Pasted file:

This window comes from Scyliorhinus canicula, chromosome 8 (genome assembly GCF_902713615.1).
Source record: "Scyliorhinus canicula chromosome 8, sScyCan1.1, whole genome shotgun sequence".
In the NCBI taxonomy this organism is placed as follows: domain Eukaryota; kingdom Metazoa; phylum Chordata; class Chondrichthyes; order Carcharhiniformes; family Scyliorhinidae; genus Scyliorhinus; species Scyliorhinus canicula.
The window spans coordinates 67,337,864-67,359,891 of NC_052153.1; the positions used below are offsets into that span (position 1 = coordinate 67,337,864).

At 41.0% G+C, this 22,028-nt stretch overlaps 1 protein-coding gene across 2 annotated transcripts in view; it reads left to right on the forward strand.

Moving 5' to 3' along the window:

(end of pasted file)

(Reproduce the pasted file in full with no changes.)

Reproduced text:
This window comes from Scyliorhinus canicula, chromosome 8 (genome assembly GCF_902713615.1).
Source record: "Scyliorhinus canicula chromosome 8, sScyCan1.1, whole genome shotgun sequence".
In the NCBI taxonomy this organism is placed as follows: domain Eukaryota; kingdom Metazoa; phylum Chordata; class Chondrichthyes; order Carcharhiniformes; family Scyliorhinidae; genus Scyliorhinus; species Scyliorhinus canicula.
The window spans coordinates 67,337,864-67,359,891 of NC_052153.1; the positions used below are offsets into that span (position 1 = coordinate 67,337,864).

At 41.0% G+C, this 22,028-nt stretch overlaps 1 protein-coding gene across 2 annotated transcripts in view; it reads left to right on the forward strand.

Moving 5' to 3' along the window: